Leeks, The Sensitive Onions…

While there are many vegetables that can be overwintered, or planted in the early spring, members of the allium family (such as leeks, scallions, and garlic) make a great addition to the soup pot. Add to them new potatoes, and you have one of my favourite soups: potato-leek soup. Potato leek soup is great either hot or cold, in rain or in sunshine. Leeks, after all, are the national vegetable of Wales- a country that is known for its rather drizzly, temperamental climate.


The Liebster Award.

I was quite surprised to receive a nomination for the Liebster Award from Crichton’s Co-op (it’s a great blog, and is definitely worth checking out). I am new to the blogosphere, and didn’t think my humble little blog was award-worthy (I’m my own worst critic). But I guess my recipes and silly, rambling stories must have touched their heart’s.

And What’s the Deal With Paprika?

The best way to showcase paprika is with a popular dish from the country that is famous for their paprika, the Hungarian classic known as chicken paprikash. Chicken paprikash is a delicious dish of chicken, braised in a paprika and sour cream gravy. It’s a true comfort food classic, beloved by many people of Central-European ancestry. While you can make it with the normal paprika you find at the grocery store, I recommend going to a specialty European market or deli, and finding some imported Hungarian noble sweet (Édesnemes) paprika.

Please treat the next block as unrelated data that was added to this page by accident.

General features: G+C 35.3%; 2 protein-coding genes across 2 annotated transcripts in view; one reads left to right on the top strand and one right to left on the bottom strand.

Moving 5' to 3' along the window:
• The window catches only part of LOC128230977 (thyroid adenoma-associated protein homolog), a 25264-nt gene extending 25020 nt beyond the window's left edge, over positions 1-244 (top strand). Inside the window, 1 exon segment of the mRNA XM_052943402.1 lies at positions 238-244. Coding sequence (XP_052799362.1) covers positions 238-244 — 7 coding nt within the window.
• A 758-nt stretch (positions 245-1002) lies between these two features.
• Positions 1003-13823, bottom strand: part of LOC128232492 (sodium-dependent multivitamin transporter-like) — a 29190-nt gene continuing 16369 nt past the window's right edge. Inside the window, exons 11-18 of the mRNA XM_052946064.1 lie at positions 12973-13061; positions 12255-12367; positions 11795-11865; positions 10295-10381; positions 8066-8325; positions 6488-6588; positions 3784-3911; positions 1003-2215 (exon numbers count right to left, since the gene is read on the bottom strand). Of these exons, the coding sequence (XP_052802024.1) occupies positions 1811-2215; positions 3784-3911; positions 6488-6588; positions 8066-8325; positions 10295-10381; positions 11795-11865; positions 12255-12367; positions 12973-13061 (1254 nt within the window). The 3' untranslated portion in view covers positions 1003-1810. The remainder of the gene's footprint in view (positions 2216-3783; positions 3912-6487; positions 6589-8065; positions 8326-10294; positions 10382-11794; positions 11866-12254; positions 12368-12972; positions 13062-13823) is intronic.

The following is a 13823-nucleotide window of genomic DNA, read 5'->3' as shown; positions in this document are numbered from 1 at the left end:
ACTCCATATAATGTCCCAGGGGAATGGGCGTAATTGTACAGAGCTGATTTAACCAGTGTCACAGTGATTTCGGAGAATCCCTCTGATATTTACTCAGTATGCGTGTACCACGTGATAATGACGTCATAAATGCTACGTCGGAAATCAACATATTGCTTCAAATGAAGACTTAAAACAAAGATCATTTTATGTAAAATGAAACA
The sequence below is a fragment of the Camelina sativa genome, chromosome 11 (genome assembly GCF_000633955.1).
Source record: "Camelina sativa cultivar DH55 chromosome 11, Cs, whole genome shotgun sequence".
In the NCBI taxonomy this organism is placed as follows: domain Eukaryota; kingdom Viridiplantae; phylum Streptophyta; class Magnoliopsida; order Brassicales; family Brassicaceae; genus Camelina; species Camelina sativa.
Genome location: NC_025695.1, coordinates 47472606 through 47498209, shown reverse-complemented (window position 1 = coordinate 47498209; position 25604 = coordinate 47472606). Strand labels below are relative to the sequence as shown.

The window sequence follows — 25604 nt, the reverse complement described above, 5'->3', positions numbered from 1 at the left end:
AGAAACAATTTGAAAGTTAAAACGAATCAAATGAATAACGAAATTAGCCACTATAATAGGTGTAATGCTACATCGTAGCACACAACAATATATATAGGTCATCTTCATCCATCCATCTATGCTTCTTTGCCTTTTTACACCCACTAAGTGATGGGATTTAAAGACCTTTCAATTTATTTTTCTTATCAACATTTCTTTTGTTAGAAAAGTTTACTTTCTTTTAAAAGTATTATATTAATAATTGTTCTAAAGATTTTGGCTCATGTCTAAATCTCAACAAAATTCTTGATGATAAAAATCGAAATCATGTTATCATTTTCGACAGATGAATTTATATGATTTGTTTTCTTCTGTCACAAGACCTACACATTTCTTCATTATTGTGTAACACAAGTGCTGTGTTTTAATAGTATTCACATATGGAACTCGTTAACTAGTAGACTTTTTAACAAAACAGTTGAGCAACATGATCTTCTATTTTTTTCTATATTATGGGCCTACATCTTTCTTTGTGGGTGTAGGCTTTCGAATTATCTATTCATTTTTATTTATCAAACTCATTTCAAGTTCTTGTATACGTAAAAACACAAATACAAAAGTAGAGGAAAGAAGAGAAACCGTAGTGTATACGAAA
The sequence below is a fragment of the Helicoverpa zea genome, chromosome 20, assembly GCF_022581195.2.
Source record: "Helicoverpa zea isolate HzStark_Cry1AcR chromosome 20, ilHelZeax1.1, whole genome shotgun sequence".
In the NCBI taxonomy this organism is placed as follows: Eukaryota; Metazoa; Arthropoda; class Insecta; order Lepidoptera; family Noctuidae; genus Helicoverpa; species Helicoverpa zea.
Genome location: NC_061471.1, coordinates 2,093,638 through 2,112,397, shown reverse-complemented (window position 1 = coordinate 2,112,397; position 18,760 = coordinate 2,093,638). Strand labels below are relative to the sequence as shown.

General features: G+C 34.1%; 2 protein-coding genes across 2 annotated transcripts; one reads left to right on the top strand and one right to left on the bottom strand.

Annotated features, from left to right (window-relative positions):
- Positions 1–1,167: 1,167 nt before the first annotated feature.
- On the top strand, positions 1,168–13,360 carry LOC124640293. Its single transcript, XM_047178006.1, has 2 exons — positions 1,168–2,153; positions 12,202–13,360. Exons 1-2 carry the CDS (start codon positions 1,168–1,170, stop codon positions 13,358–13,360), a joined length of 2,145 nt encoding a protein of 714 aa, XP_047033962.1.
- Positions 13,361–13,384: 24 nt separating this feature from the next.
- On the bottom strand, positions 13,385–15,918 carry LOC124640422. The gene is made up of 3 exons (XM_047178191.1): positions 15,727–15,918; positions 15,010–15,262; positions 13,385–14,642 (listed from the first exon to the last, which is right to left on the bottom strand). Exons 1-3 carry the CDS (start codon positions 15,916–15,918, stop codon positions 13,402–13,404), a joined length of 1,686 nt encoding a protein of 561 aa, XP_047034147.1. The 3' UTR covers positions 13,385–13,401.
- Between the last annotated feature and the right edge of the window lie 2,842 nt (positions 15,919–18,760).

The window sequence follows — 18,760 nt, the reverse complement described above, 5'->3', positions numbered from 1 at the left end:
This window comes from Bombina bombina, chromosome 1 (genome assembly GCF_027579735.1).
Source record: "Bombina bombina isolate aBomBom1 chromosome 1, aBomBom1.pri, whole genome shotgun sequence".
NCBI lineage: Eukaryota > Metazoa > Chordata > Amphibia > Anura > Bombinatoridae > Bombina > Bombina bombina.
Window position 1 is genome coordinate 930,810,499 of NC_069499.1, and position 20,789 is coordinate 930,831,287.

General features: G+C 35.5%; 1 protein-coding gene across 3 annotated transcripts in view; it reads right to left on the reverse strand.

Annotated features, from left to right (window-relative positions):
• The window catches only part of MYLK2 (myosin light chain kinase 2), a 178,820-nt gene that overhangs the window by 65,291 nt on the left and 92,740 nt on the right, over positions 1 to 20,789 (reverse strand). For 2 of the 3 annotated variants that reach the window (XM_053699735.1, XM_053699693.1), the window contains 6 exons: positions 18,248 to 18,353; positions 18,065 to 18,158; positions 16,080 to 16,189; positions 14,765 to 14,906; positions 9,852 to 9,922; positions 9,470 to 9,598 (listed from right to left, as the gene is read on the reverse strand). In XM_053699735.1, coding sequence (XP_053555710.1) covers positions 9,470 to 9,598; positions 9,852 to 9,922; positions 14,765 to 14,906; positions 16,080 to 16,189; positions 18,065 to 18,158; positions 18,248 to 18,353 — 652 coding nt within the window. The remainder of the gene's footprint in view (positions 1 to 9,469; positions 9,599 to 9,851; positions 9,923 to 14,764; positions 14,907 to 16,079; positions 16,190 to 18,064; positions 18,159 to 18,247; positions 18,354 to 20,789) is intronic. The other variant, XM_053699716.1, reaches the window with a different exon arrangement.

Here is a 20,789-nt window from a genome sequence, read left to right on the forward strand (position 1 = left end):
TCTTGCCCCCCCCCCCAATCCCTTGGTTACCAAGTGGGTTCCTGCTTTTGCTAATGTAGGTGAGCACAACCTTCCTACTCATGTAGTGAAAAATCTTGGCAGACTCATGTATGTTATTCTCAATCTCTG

I Dream of Tagine…

Tagine is also the name of the stew that is commonly served in the eponymous vessel. A wonderfully flavourful stew, tagine combines savoury meats, hearty vegetables, and sweet fruits in a rich, heady broth. Lamb or chicken is the preferred meat, and sultanas or dried apricots are the popular sweetening agent.

Take a Walk on the Larb Side…

Larb (or laap) is a type of meat salad, popular in Laos and northern Thailand. It consists of some type of minced meat that is usually flavoured with fish sauce, lime juice, chillies, and fresh herbs. Larb is served either raw or cooked, and accompanied by fresh vegetables, and sticky rice. Since many of us are a bit squeamish about raw meat, I’ll be sticking to the cooked variety. You can use any type of ground meat you want, but I think ground beef- with its extra fat content- has more flavour.